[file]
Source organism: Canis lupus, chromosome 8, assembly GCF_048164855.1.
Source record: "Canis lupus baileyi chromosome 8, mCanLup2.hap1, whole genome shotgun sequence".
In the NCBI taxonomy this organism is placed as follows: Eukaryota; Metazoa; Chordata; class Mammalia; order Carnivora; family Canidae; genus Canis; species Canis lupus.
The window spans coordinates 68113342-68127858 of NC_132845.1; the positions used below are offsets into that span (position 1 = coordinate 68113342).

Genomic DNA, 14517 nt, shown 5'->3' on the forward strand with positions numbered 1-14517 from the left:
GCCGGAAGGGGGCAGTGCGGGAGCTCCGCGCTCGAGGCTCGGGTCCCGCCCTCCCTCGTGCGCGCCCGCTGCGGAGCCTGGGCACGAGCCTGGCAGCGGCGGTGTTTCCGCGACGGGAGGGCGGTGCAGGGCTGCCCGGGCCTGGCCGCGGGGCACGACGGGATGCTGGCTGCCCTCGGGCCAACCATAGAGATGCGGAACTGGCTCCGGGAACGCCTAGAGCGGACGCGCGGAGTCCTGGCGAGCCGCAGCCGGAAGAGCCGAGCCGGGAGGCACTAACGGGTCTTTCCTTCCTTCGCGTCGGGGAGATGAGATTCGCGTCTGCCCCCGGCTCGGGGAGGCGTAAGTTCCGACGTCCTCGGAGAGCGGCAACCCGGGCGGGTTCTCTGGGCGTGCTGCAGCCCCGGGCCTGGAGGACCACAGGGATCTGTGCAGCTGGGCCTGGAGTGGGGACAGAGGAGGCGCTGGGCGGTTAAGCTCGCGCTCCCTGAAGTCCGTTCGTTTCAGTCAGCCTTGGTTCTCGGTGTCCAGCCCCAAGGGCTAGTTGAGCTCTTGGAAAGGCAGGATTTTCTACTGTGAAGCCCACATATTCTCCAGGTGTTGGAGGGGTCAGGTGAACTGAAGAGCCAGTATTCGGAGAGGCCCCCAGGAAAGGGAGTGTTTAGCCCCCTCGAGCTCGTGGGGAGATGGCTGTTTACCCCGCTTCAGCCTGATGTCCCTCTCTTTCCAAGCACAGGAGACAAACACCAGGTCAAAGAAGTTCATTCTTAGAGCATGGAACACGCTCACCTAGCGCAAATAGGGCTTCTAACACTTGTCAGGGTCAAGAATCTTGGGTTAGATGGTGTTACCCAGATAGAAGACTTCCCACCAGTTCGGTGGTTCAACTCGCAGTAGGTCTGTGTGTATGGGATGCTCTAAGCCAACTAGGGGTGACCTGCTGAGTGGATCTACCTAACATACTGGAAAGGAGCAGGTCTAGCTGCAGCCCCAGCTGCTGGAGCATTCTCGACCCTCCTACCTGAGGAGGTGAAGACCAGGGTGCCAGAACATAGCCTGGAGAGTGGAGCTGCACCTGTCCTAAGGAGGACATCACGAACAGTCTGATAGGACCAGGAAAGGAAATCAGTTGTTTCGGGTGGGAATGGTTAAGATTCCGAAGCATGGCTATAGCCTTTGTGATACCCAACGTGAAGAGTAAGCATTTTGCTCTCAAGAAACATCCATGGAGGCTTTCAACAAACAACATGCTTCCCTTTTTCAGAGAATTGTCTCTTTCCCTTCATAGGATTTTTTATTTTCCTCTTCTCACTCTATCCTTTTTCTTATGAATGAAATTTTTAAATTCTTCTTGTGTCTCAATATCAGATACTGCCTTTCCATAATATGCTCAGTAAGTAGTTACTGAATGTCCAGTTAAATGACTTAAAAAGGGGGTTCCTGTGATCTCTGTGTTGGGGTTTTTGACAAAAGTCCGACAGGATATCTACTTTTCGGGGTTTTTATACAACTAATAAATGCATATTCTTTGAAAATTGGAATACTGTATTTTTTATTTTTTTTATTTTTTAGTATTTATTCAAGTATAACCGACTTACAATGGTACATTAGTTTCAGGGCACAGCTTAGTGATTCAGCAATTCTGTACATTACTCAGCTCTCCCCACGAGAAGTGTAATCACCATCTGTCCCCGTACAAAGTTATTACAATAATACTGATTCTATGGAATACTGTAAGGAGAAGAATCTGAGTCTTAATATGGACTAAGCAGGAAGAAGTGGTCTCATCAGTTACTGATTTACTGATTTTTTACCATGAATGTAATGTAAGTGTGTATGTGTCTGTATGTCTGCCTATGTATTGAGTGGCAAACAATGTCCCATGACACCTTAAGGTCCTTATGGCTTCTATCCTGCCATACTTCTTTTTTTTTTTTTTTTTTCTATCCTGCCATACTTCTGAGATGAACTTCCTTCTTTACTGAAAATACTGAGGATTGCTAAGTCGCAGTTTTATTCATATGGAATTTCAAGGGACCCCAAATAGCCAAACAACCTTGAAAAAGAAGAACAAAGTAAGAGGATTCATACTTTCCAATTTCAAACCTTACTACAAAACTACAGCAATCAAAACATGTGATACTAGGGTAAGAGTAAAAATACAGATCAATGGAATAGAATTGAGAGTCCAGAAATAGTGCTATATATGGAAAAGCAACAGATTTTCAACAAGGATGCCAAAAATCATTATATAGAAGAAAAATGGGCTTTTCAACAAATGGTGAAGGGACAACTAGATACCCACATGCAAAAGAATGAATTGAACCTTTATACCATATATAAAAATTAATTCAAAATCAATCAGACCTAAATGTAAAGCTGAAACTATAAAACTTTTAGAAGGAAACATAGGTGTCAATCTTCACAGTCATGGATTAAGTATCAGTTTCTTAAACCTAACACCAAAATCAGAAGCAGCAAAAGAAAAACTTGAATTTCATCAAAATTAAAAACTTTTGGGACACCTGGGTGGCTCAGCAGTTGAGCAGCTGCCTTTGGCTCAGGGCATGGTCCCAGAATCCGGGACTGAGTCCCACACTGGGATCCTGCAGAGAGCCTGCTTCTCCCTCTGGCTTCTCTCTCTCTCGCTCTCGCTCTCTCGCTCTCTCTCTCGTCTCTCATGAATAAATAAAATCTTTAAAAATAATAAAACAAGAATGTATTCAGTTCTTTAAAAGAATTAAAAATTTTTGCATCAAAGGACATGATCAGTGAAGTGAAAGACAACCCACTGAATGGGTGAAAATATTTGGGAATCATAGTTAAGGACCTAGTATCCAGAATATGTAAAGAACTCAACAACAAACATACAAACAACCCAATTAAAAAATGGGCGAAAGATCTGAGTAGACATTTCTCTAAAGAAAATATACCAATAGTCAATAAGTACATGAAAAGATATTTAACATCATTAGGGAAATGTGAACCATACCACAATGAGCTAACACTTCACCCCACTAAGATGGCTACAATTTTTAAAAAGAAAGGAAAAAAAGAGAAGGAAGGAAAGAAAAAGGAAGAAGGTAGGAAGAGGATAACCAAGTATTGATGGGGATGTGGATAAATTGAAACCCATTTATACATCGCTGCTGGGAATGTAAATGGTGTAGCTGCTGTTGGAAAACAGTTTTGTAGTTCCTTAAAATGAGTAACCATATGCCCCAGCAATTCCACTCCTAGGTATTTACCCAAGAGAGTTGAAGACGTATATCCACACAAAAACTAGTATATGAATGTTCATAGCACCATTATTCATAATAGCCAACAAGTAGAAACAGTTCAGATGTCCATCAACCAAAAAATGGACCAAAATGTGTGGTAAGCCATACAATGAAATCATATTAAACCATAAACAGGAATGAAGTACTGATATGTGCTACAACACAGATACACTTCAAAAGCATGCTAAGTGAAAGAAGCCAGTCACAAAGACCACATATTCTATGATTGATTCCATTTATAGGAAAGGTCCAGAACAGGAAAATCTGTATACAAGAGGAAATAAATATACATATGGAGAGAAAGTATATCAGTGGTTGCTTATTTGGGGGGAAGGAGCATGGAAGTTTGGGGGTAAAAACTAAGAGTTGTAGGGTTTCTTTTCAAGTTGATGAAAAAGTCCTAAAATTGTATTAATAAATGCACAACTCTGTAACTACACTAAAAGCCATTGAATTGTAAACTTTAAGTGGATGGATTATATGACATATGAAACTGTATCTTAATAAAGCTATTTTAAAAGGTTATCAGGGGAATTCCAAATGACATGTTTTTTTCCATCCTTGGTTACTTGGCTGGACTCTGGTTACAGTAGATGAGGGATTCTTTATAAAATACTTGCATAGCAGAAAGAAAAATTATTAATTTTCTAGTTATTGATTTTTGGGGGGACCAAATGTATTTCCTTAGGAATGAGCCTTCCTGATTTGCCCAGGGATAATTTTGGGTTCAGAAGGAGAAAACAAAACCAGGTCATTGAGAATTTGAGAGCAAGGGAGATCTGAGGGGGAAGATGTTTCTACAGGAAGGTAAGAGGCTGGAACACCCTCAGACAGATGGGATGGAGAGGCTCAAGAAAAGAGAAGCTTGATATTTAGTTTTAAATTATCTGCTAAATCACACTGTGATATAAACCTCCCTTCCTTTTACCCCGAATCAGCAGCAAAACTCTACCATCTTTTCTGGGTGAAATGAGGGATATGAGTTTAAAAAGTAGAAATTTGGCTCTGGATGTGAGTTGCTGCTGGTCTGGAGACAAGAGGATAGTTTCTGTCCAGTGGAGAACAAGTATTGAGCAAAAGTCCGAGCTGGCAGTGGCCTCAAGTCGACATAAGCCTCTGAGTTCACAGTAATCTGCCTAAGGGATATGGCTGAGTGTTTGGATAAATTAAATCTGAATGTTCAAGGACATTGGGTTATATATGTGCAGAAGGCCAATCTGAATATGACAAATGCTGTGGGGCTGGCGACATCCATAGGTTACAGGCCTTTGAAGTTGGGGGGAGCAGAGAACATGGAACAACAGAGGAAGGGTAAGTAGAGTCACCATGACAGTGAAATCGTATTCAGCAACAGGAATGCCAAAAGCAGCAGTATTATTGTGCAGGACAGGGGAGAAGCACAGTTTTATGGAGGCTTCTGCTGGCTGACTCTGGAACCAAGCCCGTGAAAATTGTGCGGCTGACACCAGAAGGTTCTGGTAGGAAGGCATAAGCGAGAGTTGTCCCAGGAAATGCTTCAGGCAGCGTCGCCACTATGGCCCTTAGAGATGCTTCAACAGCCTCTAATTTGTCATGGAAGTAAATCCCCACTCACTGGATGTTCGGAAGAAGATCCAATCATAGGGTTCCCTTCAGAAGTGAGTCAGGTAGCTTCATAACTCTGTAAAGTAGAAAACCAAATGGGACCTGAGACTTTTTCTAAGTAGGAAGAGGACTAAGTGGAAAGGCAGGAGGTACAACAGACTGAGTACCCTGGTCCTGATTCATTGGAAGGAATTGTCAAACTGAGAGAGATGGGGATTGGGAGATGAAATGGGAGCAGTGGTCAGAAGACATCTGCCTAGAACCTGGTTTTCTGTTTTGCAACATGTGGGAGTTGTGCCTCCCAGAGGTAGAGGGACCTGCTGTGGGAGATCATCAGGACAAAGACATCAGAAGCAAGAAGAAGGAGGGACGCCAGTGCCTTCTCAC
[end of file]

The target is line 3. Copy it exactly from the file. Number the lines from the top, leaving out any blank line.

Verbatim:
In the NCBI taxonomy this organism is placed as follows: Eukaryota; Metazoa; Chordata; class Mammalia; order Carnivora; family Canidae; genus Canis; species Canis lupus.